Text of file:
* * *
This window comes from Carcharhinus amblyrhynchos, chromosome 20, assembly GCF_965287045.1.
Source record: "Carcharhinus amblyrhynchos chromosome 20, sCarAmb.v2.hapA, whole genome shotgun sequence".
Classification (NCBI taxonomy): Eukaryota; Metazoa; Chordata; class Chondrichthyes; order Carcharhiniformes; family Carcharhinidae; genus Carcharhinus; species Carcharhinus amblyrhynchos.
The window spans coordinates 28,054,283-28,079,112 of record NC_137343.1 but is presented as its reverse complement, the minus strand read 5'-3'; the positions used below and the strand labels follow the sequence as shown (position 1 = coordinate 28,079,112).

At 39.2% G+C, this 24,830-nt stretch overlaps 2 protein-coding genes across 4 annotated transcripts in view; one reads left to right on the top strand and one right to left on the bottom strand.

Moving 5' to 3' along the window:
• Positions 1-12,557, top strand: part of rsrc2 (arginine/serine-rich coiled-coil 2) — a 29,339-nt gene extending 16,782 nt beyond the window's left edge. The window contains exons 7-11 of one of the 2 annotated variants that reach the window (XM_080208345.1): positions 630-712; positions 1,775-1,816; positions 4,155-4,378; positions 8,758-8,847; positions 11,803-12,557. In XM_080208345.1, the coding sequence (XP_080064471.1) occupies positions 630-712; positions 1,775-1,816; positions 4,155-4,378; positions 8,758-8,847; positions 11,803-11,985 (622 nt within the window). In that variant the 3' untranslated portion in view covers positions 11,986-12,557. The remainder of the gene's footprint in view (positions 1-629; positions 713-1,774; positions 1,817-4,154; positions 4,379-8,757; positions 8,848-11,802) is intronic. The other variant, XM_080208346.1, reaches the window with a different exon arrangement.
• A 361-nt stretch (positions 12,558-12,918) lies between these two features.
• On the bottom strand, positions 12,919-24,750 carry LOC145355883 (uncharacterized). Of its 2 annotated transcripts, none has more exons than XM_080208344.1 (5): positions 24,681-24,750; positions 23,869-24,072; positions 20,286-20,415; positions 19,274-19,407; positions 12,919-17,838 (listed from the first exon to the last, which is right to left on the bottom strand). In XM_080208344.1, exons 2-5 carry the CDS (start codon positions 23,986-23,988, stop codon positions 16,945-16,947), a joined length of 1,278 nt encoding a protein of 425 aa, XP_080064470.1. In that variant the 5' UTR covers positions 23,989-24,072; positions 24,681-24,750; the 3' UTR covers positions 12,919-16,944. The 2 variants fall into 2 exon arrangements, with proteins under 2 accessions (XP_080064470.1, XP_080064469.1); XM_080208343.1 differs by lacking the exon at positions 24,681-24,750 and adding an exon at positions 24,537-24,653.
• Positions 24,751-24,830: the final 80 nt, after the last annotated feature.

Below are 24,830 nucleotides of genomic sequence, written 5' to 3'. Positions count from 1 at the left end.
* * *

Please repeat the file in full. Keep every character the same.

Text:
This window comes from Carcharhinus amblyrhynchos, chromosome 20, assembly GCF_965287045.1.
Source record: "Carcharhinus amblyrhynchos chromosome 20, sCarAmb.v2.hapA, whole genome shotgun sequence".
Classification (NCBI taxonomy): Eukaryota; Metazoa; Chordata; class Chondrichthyes; order Carcharhiniformes; family Carcharhinidae; genus Carcharhinus; species Carcharhinus amblyrhynchos.
The window spans coordinates 28,054,283-28,079,112 of record NC_137343.1 but is presented as its reverse complement, the minus strand read 5'-3'; the positions used below and the strand labels follow the sequence as shown (position 1 = coordinate 28,079,112).

At 39.2% G+C, this 24,830-nt stretch overlaps 2 protein-coding genes across 4 annotated transcripts in view; one reads left to right on the top strand and one right to left on the bottom strand.

Moving 5' to 3' along the window:
• Positions 1-12,557, top strand: part of rsrc2 (arginine/serine-rich coiled-coil 2) — a 29,339-nt gene extending 16,782 nt beyond the window's left edge. The window contains exons 7-11 of one of the 2 annotated variants that reach the window (XM_080208345.1): positions 630-712; positions 1,775-1,816; positions 4,155-4,378; positions 8,758-8,847; positions 11,803-12,557. In XM_080208345.1, the coding sequence (XP_080064471.1) occupies positions 630-712; positions 1,775-1,816; positions 4,155-4,378; positions 8,758-8,847; positions 11,803-11,985 (622 nt within the window). In that variant the 3' untranslated portion in view covers positions 11,986-12,557. The remainder of the gene's footprint in view (positions 1-629; positions 713-1,774; positions 1,817-4,154; positions 4,379-8,757; positions 8,848-11,802) is intronic. The other variant, XM_080208346.1, reaches the window with a different exon arrangement.
• A 361-nt stretch (positions 12,558-12,918) lies between these two features.
• On the bottom strand, positions 12,919-24,750 carry LOC145355883 (uncharacterized). Of its 2 annotated transcripts, none has more exons than XM_080208344.1 (5): positions 24,681-24,750; positions 23,869-24,072; positions 20,286-20,415; positions 19,274-19,407; positions 12,919-17,838 (listed from the first exon to the last, which is right to left on the bottom strand). In XM_080208344.1, exons 2-5 carry the CDS (start codon positions 23,986-23,988, stop codon positions 16,945-16,947), a joined length of 1,278 nt encoding a protein of 425 aa, XP_080064470.1. In that variant the 5' UTR covers positions 23,989-24,072; positions 24,681-24,750; the 3' UTR covers positions 12,919-16,944. The 2 variants fall into 2 exon arrangements, with proteins under 2 accessions (XP_080064470.1, XP_080064469.1); XM_080208343.1 differs by lacking the exon at positions 24,681-24,750 and adding an exon at positions 24,537-24,653.
• Positions 24,751-24,830: the final 80 nt, after the last annotated feature.

Below are 24,830 nucleotides of genomic sequence, written 5' to 3'. Positions count from 1 at the left end.